A King James Only Debate

I just watched this whole debate this morning, and found it very interesting and informative (from both sides). I just wanted to comment on some things I saw there. For full disclosure, I am not a King James only advocate, although I greatly respect the KJV, and use it rather often.

First, I think that James White had the better arguments. He had answers for Moorman’s queries, and had several things that Moorman could not answer, the Revelation passage in particular. Why Moorman would not admit that the KJV should be revised on that verse when no Greek manuscript whatsoever reads the way the KJV does is beyond me. The KJV at that point doesn’t even agree with the TR (Textus Receptus) or the MT (Majority Text)!

There are some weak arguments on both sides that I want to point out. First, the argument from vocabulary against the KJV is weak, in my opinion. The KJV is not that hard to figure out. We have dictionaries to help with the odd words. Not to mention that there are words in most modern versions that we will have to explain anyway: words like “propitiation,” “expiation,” “sanctification,” “justification,” “baptism.” These are not words (even the last one!) that regular people use in conversation. On the other hand, the point that White made about style is very important. The New Testament was written in the common spoken language of the day. It wasn’t slang, but it wasn’t high style either. If KJV advocates argue that we ought to keep using the KJV because of the majesty of its style, this is mere sentimentality, and an attempt to improve on God’s Word.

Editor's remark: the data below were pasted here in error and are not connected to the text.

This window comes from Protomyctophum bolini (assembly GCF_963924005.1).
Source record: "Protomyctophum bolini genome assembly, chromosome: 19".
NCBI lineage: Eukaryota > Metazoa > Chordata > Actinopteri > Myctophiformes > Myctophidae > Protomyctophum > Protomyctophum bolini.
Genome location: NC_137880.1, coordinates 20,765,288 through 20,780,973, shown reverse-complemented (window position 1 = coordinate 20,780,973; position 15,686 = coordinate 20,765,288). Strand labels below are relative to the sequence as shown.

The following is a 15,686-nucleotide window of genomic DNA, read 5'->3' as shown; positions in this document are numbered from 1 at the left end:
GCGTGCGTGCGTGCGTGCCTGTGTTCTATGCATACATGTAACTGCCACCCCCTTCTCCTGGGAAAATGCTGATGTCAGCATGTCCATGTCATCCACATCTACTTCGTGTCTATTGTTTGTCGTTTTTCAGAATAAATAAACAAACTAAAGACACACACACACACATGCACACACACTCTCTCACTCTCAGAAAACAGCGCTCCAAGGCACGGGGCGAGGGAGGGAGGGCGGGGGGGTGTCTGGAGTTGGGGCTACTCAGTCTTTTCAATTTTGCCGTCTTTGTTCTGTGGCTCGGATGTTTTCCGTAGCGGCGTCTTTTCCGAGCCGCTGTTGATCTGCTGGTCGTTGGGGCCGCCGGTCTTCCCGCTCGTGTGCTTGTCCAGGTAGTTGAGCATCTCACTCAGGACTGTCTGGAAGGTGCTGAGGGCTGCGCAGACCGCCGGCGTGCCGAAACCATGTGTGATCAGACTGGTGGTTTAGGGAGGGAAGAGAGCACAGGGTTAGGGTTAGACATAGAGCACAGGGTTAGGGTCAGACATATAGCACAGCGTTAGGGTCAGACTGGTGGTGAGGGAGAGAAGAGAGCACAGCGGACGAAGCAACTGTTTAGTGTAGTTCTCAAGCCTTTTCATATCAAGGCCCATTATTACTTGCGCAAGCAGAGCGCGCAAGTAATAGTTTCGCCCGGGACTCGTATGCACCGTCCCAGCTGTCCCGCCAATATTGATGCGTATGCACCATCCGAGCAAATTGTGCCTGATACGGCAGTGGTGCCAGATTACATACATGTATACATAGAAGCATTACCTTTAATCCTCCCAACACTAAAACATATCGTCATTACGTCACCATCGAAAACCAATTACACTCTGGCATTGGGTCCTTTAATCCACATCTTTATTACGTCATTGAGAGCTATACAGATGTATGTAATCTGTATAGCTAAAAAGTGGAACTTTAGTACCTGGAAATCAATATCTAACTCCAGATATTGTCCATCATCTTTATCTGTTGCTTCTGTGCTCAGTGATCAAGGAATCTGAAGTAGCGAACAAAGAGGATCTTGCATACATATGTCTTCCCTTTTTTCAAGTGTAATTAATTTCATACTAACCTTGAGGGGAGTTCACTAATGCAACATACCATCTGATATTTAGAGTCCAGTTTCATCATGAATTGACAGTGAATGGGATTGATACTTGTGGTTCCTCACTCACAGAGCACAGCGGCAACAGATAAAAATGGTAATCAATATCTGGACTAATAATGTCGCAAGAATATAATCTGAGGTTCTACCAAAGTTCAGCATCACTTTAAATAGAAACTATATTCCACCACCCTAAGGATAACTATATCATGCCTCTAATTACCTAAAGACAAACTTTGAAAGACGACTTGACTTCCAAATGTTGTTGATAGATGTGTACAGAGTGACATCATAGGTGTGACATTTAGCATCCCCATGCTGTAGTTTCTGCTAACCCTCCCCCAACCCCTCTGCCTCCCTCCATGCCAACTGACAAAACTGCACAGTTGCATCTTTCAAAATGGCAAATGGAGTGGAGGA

Moorman’s argument about “coherence” was incredibly weak. I have read most of the NT in Greek now. It is coherent in the critical text. When we start arguing that theological doctrines are clearer in one text than in another, we are on very dangerous ground. Here’s why: it is very easy to understand why a scribe would add something to strengthen a doctrinal testimony. It is very difficult to understand why someone would take away a doctrinal testimony, unless one subscribes to conspiracy theories, which are notoriously hard to prove.

White is correct that pejorative words like “take away” or “delete” assumes that which must be proven. In a given variant which has to do with words being present or absent, there can be no prior judgment rendered on whether the words were originally there and later deleted, or were originally absent and later added. So Moorman’s statement about the critical text having fewer words than the TR doesn’t prove anything. Maybe the TR added something that was not originally there. One cannot make broadbrush comments about these things either. Each textual variant has its own ins and outs and must be decided on its own merits. By saying that the CT has fewer words, Moorman was assuming already the standard of the TR which was the very thing under discussion. It was circular, in other words.